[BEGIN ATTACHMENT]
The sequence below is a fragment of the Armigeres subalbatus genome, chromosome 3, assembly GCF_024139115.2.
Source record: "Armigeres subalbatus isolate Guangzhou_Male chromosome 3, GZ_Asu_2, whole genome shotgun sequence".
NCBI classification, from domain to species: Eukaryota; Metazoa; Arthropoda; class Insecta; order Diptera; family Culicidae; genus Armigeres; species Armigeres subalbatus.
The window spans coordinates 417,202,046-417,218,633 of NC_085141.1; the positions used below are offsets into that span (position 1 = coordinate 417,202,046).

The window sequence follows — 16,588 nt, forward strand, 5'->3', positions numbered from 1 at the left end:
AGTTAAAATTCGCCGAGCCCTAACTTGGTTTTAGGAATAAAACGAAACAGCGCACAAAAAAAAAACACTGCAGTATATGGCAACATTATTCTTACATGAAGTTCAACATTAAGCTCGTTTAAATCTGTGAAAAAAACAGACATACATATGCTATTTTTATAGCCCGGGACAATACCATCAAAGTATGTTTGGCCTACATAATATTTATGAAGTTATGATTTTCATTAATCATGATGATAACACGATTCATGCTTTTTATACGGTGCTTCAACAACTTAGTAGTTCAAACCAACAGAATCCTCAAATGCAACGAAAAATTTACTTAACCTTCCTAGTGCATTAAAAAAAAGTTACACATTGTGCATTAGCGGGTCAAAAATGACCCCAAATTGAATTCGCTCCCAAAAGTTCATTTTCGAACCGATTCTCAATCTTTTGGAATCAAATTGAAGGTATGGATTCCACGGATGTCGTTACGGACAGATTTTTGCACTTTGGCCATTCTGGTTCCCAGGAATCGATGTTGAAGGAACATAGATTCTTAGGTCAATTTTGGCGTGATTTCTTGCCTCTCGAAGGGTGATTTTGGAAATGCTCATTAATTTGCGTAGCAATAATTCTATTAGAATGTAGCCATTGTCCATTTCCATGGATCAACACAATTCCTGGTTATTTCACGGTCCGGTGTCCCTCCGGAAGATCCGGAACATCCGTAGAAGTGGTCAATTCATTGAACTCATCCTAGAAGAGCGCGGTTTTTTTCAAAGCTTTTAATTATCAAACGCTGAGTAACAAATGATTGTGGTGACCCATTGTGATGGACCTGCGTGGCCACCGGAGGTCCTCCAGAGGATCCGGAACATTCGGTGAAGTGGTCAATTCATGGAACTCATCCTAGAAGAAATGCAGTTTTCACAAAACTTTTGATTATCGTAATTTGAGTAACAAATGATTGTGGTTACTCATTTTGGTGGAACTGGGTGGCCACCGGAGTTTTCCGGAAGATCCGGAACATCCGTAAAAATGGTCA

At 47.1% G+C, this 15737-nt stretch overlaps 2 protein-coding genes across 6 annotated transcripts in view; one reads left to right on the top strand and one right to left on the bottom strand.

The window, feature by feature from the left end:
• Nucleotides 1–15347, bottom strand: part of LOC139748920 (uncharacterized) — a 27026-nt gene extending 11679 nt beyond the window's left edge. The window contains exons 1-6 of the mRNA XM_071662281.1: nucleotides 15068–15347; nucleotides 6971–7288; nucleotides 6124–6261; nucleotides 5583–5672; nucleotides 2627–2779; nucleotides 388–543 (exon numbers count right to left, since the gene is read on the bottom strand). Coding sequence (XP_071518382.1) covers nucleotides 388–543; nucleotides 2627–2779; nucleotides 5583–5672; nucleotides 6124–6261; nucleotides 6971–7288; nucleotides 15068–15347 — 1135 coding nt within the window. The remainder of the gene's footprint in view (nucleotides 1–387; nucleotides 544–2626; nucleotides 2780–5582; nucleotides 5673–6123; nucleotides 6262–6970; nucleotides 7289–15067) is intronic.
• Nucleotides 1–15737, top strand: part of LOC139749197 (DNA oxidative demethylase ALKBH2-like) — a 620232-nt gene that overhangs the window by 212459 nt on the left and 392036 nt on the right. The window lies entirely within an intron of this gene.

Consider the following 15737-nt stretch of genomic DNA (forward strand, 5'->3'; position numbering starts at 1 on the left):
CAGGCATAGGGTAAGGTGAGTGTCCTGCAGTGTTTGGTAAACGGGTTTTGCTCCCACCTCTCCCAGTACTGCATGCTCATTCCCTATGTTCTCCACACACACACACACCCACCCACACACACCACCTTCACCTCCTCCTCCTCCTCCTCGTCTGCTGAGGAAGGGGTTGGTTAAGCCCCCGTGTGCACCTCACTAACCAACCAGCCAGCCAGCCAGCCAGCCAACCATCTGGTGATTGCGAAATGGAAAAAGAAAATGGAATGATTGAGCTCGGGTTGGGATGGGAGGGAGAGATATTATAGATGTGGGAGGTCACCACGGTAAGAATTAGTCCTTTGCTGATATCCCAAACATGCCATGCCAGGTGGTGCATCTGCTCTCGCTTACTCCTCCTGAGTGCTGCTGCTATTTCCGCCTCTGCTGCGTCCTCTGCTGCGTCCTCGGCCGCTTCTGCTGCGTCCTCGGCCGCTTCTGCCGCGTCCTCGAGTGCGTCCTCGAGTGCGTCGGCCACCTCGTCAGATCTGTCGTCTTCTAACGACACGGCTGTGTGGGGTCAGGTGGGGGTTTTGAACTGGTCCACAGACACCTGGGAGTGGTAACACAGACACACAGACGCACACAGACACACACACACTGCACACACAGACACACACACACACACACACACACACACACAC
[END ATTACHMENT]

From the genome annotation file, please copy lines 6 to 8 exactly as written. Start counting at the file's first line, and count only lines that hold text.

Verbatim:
AGTTAAAATTCGCCGAGCCCTAACTTGGTTTTAGGAATAAAACGAAACAGCGCACAAAAAAAAAACACTGCAGTATATGGCAACATTATTCTTACATGAAGTTCAACATTAAGCTCGTTTAAATCTGTGAAAAAAACAGACATACATATGCTATTTTTATAGCCCGGGACAATACCATCAAAGTATGTTTGGCCTACATAATATTTATGAAGTTATGATTTTCATTAATCATGATGATAACACGATTCATGCTTTTTATACGGTGCTTCAACAACTTAGTAGTTCAAACCAACAGAATCCTCAAATGCAACGAAAAATTTACTTAACCTTCCTAGTGCATTAAAAAAAAGTTACACATTGTGCATTAGCGGGTCAAAAATGACCCCAAATTGAATTCGCTCCCAAAAGTTCATTTTCGAACCGATTCTCAATCTTTTGGAATCAAATTGAAGGTATGGATTCCACGGATGTCGTTACGGACAGATTTTTGCACTTTGGCCATTCTGGTTCCCAGGAATCGATGTTGAAGGAACATAGATTCTTAGGTCAATTTTGGCGTGATTTCTTGCCTCTCGAAGGGTGATTTTGGAAATGCTCATTAATTTGCGTAGCAATAATTCTATTAGAATGTAGCCATTGTCCATTTCCATGGATCAACACAATTCCTGGTTATTTCACGGTCCGGTGTCCCTCCGGAAGATCCGGAACATCCGTAGAAGTGGTCAATTCATTGAACTCATCCTAGAAGAGCGCGGTTTTTTTCAAAGCTTTTAATTATCAAACGCTGAGTAACAAATGATTGTGGTGACCCATTGTGATGGACCTGCGTGGCCACCGGAGGTCCTCCAGAGGATCCGGAACATTCGGTGAAGTGGTCAATTCATGGAACTCATCCTAGAAGAAATGCAGTTTTCACAAAACTTTTGATTATCGTAATTTGAGTAACAAATGATTGTGGTTACTCATTTTGGTGGAACTGGGTGGCCACCGGAGTTTTCCGGAAGATCCGGAACATCCGTAAAAATGGTCA

At 47.1% G+C, this 15737-nt stretch overlaps 2 protein-coding genes across 6 annotated transcripts in view; one reads left to right on the top strand and one right to left on the bottom strand.

The window, feature by feature from the left end: